Significant new research (published in the Journal of Development & Behavioral Pediatrics) points to the widespread occurrence of the placebo effect when it comes to ADD/ADHD medication.

This should perhaps be expected as the effect has been shown to occur with just about any kind of medication imaginable. What makes the findings surprising however is that the placebo effect did not occur in the ADD/ADHD patients themselves but in their caregivers!

In other words, the belief that a child is being medicated was sometimes enough for parents or teachers to significantly modify their attitudes to, and expectations of, that child.

The study was conducted by pediatric psychologists from the University of Buffalo and found that, when caregivers believed that children were receiving ADD/ADHD medication (e.g. Ritalin and Adderall) they would view them more favorably and treat them more positively – whether medication was actually involved or not!

The lead author of the review Dr. Daniel A Waschbusch summarized their rather alarming findings as follows: “”The act of administering medication, or thinking a child has received medication, may induce positive expectancies in parents and teachers about the effects of that medication, which may, in turn, influence how parents and teachers evaluate and behave toward children with ADHD.

We speculate that the perception that a child is receiving ADHD medication may bring about a shift in attitude in a teacher or caregiver.

They may have a more positive view of the child, which could create a better relationship. They may praise the child more, which may induce better behavior.”

The findings of this research project is a damning indictment of the well documented ‘rush to medicate’ whenever there is the slightest suspicion that ADD/ADHD might be involved.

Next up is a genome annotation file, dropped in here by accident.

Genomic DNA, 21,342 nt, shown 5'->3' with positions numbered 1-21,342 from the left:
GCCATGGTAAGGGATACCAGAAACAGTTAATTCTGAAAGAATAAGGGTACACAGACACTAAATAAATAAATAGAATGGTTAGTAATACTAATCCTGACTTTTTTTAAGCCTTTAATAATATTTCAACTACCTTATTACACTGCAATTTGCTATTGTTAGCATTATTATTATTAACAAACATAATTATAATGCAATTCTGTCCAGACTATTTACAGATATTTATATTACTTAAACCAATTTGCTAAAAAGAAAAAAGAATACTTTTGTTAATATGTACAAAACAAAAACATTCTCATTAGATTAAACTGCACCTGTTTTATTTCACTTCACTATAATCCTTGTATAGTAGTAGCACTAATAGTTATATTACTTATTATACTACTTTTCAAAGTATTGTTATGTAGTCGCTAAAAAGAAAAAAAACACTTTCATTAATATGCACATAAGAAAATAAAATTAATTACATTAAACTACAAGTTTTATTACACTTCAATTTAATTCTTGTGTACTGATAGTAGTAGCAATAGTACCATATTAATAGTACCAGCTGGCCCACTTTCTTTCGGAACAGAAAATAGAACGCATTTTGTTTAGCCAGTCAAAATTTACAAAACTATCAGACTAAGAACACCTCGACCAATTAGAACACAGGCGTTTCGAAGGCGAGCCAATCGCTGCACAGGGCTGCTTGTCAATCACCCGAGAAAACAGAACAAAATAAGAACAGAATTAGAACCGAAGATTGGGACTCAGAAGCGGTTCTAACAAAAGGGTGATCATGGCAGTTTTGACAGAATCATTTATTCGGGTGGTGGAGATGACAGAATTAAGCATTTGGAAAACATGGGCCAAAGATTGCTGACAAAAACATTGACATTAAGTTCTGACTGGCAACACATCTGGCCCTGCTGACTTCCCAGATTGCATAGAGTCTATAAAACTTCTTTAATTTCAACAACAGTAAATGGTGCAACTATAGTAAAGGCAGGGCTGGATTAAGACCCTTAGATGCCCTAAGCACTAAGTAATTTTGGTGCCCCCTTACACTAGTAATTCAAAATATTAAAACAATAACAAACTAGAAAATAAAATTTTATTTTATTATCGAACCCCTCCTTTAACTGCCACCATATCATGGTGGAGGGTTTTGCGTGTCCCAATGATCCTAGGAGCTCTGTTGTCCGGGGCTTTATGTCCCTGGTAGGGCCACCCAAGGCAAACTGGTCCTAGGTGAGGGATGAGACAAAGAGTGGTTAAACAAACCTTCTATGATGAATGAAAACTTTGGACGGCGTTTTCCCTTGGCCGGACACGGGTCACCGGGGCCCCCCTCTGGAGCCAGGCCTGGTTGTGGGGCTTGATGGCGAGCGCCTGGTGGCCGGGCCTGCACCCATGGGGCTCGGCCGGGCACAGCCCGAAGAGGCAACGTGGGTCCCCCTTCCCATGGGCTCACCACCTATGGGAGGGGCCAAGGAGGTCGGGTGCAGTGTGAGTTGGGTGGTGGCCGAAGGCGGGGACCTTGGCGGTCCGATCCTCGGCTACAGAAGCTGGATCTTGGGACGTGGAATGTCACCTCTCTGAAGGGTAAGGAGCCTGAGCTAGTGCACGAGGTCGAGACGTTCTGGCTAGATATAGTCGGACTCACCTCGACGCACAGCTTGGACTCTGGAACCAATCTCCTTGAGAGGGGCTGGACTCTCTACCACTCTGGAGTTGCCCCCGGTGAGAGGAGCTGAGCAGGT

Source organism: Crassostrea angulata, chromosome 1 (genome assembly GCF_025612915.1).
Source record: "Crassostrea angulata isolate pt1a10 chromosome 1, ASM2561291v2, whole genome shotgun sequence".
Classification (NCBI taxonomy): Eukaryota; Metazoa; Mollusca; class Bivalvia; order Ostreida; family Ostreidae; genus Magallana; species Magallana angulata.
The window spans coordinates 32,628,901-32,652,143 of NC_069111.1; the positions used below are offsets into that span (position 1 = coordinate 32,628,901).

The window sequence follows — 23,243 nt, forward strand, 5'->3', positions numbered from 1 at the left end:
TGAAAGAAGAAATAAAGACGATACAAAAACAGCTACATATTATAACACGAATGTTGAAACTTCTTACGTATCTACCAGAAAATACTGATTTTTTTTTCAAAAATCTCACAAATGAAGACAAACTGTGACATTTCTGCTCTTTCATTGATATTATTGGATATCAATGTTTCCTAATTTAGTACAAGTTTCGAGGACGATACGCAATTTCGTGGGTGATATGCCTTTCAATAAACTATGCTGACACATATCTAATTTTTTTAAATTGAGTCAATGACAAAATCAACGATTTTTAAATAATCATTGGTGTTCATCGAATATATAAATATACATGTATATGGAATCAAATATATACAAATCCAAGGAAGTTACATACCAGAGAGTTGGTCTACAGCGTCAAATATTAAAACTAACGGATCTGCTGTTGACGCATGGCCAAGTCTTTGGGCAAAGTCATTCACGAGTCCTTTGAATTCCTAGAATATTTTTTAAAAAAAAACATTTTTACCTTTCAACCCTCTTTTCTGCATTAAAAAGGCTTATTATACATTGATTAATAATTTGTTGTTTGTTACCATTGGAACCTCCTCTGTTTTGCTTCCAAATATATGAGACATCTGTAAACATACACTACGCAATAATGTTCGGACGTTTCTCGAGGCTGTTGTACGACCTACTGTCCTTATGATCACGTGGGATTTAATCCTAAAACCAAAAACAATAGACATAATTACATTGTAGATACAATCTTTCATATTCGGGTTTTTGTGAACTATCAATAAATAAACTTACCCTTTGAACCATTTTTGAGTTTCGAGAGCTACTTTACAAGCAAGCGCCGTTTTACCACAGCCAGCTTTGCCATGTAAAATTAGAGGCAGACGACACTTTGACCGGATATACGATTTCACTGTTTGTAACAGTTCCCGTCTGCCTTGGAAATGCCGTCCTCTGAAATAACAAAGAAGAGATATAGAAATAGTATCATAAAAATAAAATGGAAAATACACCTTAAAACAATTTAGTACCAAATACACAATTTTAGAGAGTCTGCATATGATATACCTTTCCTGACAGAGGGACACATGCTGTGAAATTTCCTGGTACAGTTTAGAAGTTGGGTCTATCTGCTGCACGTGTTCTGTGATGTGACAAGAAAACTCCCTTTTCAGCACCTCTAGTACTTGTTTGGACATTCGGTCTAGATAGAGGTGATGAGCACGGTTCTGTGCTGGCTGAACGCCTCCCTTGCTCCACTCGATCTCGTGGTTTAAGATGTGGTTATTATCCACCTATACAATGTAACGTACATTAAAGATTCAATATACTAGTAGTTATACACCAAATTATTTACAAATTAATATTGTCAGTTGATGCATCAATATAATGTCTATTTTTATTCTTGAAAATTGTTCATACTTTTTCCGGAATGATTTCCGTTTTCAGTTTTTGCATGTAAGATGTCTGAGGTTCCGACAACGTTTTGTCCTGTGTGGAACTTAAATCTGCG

The pressure to do so often comes from teachers who explicitly and implicitly signal that little Johnny will have a much tougher time in class if Ritalin is not added to the mix as soon as possible. Parents are often so intimidated by this stance that they meekly accept the ‘recommendation’ to go and see a medical professional that can be relied on to supply the ‘correct’ diagnosis and treatment. This is the exact path that thousands of young people take every year: A path that leads to unnecessary exposure to very dangerous chemicals and an accompanying label classifying the child as ‘difficult’.

The suggestion, implicit in the research quoted above, that positive outcomes can be achieved by some focused attention and high expectations is a rare and welcome nod in the direction of plain old fashioned common sense.

As a society we need to be reminded that it is a fallacy to believe that every problem can be solved by medicating it away.

It is my belief that parents should educate and equip themselves to deal with the pressure to ‘diagnose and medicate’ that they will perhaps have to deal with. This preparation should focus at being ready with answers and arguments on both the side effects and the effectiveness of ADD/ADHD medication.

Side Effects: The evidence that ADD/ADHD medication can have some pretty nasty unintended consequences is mounting by the day. Medicines like Ritalin, Strattera and Adderall have been implicated in everything from suicidal thoughts to increased susceptibility to addiction.

The fact is that you are dealing with powerful mind-altering chemicals: A fact that should not be obscured by comforting advertising copy and the glib reassurances of those who benefit financially (or otherwise) from their distribution.

Effectiveness: The research quoted above is another nail in the coffin of the ‘defense’ that the perceived dangers of the products are obscured by the fact that they are so effective in improving attention. This is a very difficult assertion to prove when it comes to long term use of products like Ritalin.

Could it, further, be the case that all that is really needed are some lifestyle modifications (as suggested in the ‘3 Steps ADD’ Program) and a more positive engagement with the child?

If the answer to this question is ‘yes’ (as I believe it is) it would perhaps leave pharmaceutical companies with radically reduced profit margins.

This is, however, a negligible price to pay for giving our kids back the privilege of living their lives without unnecessary ‘chemical crutches’!

  • The full article, entitled, Are There Placebo Effects in the Medication Treatment of Children With Attention-Deficit Hyperactivity Disorder? Can be found on the website of the Journal of Development & Behavioral Pediatrics
  • A shorter discussion of be accessed on Science Daily.